April 2006

Regional Waste Systems conducts recycling study

Portland, ME— The state-of-the-art technology that eliminates the need to separate recyclables into categories has already proven its effectiveness in other parts of the country, but before it can come to Maine, it needed to be tested on a small, rural community. Regional Waste Systems’ (RWS) Recycling Committee has been studying the applicability of “single stream” recycling for more than a year and created a pilot project for that purpose. The Town of Lyman, an RWS owner-community with a population of just 3,909, became the test-site.

It was already known from nationwide studies that larger communities with curbside pick-up service increased their recycling percentages almost automatically with single stream technology. These same studies also show an increase in collection and transportation efficiencies and corresponding reductions in costs, which were borne out by a pilot project conducted by the City of Portland last summer. The Portland trial period of six weeks identified a potential savings from improved collection efficiencies by 24 percent. The remaining question was this: Will people in small towns, who have to bring their own trash and recyclables to a transfer station, also benefit from single stream technology?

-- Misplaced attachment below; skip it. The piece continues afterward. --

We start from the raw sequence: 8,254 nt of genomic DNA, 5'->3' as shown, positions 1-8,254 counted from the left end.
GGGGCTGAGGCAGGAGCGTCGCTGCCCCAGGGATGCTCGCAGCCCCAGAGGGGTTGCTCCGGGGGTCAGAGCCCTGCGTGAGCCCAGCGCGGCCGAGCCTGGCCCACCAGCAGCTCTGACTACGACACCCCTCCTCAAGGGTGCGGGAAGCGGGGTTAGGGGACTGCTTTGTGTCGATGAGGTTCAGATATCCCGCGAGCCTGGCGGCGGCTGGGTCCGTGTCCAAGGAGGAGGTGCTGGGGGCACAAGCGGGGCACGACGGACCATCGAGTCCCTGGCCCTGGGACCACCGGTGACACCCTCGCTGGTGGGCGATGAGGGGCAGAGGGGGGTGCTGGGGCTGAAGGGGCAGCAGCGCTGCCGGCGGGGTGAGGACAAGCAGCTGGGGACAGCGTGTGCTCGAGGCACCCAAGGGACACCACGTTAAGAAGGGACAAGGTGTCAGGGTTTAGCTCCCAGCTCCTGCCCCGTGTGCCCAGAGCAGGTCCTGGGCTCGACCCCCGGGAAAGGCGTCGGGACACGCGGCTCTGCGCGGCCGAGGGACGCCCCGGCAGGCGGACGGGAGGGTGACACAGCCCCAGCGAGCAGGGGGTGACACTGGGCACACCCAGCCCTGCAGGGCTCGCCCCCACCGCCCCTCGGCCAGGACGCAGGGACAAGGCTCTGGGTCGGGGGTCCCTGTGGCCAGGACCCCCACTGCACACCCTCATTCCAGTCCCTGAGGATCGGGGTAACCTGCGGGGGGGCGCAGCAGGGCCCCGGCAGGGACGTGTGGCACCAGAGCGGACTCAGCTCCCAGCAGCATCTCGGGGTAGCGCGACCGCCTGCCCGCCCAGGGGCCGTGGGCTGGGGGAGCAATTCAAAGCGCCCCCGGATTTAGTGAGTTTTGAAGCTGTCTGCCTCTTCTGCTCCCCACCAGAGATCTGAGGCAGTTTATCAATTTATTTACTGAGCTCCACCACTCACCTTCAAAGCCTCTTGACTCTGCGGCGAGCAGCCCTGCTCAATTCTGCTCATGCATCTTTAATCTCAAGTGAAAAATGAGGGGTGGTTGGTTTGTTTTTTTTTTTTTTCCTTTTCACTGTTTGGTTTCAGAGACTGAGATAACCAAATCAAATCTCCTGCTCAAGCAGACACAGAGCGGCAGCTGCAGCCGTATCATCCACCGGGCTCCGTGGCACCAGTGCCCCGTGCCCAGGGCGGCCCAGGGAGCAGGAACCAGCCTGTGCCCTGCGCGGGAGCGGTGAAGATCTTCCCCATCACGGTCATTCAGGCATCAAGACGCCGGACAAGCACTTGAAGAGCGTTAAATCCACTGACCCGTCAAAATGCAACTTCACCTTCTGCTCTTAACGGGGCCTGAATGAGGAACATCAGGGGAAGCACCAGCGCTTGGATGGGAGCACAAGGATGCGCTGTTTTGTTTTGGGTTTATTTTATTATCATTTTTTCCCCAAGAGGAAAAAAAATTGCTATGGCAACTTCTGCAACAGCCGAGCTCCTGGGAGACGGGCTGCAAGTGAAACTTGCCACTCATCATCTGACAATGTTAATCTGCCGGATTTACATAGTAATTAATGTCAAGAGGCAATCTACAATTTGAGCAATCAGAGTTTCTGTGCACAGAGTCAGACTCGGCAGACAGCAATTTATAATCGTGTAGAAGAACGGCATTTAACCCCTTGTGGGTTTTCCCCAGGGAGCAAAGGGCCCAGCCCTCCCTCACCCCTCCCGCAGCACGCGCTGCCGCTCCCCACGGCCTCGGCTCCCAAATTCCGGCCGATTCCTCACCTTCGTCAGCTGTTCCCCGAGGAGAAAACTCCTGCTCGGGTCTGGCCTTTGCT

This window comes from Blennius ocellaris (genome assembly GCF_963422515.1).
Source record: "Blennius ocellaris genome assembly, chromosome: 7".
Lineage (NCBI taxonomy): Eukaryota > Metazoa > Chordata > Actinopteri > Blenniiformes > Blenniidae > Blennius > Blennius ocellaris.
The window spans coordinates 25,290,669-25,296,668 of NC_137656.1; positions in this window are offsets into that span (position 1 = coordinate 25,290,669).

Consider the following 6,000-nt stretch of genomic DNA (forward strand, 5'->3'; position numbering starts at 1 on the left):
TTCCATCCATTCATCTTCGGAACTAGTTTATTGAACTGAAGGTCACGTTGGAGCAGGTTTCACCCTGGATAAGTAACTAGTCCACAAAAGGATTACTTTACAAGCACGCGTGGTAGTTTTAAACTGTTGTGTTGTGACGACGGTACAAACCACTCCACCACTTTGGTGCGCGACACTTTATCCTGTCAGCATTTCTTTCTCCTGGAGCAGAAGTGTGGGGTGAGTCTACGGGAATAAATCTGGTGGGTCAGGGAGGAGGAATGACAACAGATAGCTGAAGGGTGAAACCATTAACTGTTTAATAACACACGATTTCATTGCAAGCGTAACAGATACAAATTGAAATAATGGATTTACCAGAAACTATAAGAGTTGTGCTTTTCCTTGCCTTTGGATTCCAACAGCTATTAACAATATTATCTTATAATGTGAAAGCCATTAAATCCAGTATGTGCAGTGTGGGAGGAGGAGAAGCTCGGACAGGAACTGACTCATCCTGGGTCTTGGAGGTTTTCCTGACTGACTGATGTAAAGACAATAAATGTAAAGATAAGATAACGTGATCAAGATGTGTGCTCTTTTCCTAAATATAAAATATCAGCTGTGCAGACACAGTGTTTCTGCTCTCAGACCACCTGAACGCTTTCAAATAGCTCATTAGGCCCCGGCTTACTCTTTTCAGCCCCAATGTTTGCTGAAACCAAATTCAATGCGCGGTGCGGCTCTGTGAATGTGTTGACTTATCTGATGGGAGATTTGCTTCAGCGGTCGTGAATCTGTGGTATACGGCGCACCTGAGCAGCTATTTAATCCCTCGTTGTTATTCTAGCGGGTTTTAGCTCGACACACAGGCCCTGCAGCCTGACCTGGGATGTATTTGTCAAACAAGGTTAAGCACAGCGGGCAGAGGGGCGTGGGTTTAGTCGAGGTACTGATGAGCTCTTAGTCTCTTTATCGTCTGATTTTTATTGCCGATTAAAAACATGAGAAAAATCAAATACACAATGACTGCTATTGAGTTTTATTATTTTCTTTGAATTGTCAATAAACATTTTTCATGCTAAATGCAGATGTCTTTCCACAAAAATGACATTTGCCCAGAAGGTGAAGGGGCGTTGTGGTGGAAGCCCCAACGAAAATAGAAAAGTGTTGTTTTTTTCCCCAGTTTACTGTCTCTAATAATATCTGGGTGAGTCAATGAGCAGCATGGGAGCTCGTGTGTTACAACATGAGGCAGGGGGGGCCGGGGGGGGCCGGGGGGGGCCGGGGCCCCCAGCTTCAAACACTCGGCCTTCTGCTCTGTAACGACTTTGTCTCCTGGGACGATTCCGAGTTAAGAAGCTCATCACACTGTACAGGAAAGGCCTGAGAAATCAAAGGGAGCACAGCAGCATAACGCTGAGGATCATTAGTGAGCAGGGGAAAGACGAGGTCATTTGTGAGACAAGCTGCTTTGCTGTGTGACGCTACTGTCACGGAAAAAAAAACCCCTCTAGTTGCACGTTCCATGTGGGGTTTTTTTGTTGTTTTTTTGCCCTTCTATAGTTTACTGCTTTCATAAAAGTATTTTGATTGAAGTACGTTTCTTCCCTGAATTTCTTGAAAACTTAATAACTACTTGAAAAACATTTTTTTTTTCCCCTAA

On December 13, 2005, people who arrived at the Lyman Transfer Station were instructed to throw all their recyclables in a single container, rather than into separate sections for plastic, paper, and metal. Instead of using the “silver bullet” container, all recyclables were thrown into one of the Town’s compactors, and all trash was thrown into the other.

Linda Boudreau, RWS director and recycling committee chair, said, “The experiment continued through January 10, 2006 and, because of compaction alone, Lyman collected more than three times* the usual recycling load before having to pay for transport to the recycling facility in Portland. Therefore, there would be a reduction in the number of trips per year from 81 to 24 and, at a charge by haulers of $125 per trip, the town could potentially save $7,125 annually.”

A town with results similar to Lyman’s could recoup the cost of its compactor in approximately 18 months.

*Silver bullet loads averaged 2.53 tons each; compacted loads averaged 8.23 tons each.

 


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